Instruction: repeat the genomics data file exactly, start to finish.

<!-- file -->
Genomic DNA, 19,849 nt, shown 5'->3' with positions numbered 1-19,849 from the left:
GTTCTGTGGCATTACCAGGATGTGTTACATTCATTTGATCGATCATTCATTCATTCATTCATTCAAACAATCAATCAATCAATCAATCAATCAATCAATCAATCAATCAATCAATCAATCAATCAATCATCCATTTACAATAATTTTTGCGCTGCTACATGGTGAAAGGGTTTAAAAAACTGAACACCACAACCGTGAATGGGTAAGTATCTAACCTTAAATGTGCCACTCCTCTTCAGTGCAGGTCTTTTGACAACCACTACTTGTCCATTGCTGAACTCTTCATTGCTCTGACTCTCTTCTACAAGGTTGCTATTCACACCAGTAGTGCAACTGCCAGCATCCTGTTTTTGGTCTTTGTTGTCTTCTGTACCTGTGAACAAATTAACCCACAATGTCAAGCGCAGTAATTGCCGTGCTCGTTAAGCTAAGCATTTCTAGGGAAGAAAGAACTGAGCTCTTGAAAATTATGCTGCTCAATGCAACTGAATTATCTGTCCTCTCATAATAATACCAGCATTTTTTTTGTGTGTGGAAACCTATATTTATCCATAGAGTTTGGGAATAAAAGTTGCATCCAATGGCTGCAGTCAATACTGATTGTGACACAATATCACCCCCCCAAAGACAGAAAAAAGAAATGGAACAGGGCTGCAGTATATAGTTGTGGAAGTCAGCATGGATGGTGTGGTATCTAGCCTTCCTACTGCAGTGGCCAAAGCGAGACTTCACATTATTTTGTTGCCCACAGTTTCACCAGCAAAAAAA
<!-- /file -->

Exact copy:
Genomic DNA, 19,849 nt, shown 5'->3' with positions numbered 1-19,849 from the left:
GTTCTGTGGCATTACCAGGATGTGTTACATTCATTTGATCGATCATTCATTCATTCATTCATTCAAACAATCAATCAATCAATCAATCAATCAATCAATCAATCAATCAATCAATCAATCAATCAATCATCCATTTACAATAATTTTTGCGCTGCTACATGGTGAAAGGGTTTAAAAAACTGAACACCACAACCGTGAATGGGTAAGTATCTAACCTTAAATGTGCCACTCCTCTTCAGTGCAGGTCTTTTGACAACCACTACTTGTCCATTGCTGAACTCTTCATTGCTCTGACTCTCTTCTACAAGGTTGCTATTCACACCAGTAGTGCAACTGCCAGCATCCTGTTTTTGGTCTTTGTTGTCTTCTGTACCTGTGAACAAATTAACCCACAATGTCAAGCGCAGTAATTGCCGTGCTCGTTAAGCTAAGCATTTCTAGGGAAGAAAGAACTGAGCTCTTGAAAATTATGCTGCTCAATGCAACTGAATTATCTGTCCTCTCATAATAATACCAGCATTTTTTTTGTGTGTGGAAACCTATATTTATCCATAGAGTTTGGGAATAAAAGTTGCATCCAATGGCTGCAGTCAATACTGATTGTGACACAATATCACCCCCCCAAAGACAGAAAAAAGAAATGGAACAGGGCTGCAGTATATAGTTGTGGAAGTCAGCATGGATGGTGTGGTATCTAGCCTTCCTACTGCAGTGGCCAAAGCGAGACTTCACATTATTTTGTTGCCCACAGTTTCACCAGCAAAAAAA